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China calls for constructive efforts to ease Korean tensions

The North’s old allies China and Russia both supported the latest UN sanctions.

A barricade is set on the road leading to the truce village of Panmunjom at a South Korean military checkpoint in the border city of Paju near the Demilitarized Zone (DMZ) dividing the two Koreas on November 14, 2017. Picture: AFP

BEIJING - China called on Monday for all countries to make constructive efforts to ease tension after North Korea said the latest UN sanctions against it are an act of war and tantamount to a complete economic blockade.

The UN Security Council unanimously imposed new sanctions on North Korea on Friday for its recent intercontinental ballistic missile test, seeking to limit its access to refined petroleum products and crude oil and its earnings from workers abroad.

The US-drafted resolution also caps crude oil supplies to North Korea at 4 million barrels a year and commits the Council to further reductions if it were to conduct another nuclear test or launch another intercontinental ballistic missile (ICBM).

North Korea on Sunday rejected the resolution, calling it an act of war.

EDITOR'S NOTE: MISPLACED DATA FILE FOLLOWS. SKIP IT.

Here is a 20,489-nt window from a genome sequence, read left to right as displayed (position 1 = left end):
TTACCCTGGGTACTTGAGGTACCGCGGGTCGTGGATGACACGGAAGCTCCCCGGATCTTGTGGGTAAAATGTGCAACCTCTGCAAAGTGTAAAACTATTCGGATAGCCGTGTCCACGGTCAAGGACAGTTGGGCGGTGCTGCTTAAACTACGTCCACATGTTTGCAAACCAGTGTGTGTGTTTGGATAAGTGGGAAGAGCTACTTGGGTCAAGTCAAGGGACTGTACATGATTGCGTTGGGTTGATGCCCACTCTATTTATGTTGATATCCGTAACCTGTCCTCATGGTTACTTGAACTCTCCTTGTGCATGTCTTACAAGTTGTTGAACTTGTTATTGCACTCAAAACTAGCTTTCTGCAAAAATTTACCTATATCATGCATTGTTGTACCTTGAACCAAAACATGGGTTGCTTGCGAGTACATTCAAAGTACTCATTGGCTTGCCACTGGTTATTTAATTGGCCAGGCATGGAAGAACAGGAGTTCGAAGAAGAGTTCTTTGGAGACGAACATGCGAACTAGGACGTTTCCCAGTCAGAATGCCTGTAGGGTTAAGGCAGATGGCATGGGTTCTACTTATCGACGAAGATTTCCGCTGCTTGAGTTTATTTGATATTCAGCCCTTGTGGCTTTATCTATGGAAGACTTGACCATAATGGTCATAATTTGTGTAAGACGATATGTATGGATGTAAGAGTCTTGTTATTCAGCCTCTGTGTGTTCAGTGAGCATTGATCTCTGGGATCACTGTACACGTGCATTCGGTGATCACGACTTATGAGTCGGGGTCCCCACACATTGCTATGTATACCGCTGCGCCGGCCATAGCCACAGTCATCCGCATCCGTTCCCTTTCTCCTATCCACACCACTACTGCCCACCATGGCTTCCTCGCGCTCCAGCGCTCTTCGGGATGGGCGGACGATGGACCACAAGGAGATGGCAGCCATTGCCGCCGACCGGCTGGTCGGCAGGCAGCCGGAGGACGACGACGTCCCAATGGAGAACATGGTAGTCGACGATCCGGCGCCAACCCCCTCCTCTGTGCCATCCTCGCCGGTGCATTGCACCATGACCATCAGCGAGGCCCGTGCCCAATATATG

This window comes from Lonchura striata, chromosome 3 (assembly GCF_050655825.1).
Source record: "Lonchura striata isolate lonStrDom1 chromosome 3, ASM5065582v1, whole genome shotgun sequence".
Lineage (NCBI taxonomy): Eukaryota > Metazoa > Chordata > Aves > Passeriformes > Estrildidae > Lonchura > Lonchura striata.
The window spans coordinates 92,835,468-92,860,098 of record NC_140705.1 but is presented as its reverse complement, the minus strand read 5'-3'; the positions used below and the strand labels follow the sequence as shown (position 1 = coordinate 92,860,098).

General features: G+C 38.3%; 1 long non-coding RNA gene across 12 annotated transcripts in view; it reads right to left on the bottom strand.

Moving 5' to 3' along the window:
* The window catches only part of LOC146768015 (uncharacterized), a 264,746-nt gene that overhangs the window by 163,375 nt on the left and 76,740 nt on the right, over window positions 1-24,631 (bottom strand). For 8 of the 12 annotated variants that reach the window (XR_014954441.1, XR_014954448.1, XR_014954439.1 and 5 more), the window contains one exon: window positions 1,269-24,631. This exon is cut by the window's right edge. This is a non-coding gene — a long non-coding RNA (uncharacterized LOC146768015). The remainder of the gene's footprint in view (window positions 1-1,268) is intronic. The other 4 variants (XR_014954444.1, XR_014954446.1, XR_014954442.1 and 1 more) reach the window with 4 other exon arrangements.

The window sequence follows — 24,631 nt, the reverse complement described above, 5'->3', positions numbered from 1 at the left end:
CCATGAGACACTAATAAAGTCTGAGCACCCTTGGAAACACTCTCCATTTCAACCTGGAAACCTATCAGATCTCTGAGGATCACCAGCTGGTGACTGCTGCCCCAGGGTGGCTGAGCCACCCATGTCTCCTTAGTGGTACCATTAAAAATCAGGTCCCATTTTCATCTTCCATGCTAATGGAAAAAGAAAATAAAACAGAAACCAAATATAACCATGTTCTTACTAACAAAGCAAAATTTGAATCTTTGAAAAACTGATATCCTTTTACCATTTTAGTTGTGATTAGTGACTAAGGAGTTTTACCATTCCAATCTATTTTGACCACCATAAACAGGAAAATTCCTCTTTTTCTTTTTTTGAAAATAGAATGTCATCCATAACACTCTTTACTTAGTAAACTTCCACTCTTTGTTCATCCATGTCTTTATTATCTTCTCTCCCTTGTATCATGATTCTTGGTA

Speaking in Beijing, Chinese Foreign Ministry spokeswoman Hua Chunying said the resolution appropriately strengthened the sanctions but was not designed to affect ordinary people, normal economic exchanges and cooperation, or humanitarian aid.

Hua noted it also called for the use of peaceful means to resolve the issue and that all sides should take steps to reduce tension.

“In the present situation, we call on all countries to exercise restraint and make proactive and constructive efforts to ease the tensions on the peninsula and appropriately resolve the issue,” she told a daily news briefing.

The North’s old allies China and Russia both supported the latest UN sanctions.

Tension has been rising over North Korea’s nuclear and missile programs, which it pursues in defiance of years of UN Security Council resolutions, with bellicose rhetoric coming from both Pyongyang and the White House.

In November, North Korea demanded a halt to what it called “brutal sanctions”, saying a round imposed after its sixth and most powerful nuclear test on 3 September constituted genocide.

North Korea on 29 November said it successfully tested a new ICBM that put the US mainland within range of its nuclear weapons.

US diplomats have made clear they are seeking a diplomatic solution but proposed the new, tougher sanctions resolution to ratchet up pressure on North Korea’s leader.

China, with which North Korea does some 90% of its trade, has repeatedly called for calm and restraint from all sides and for a return to talks.

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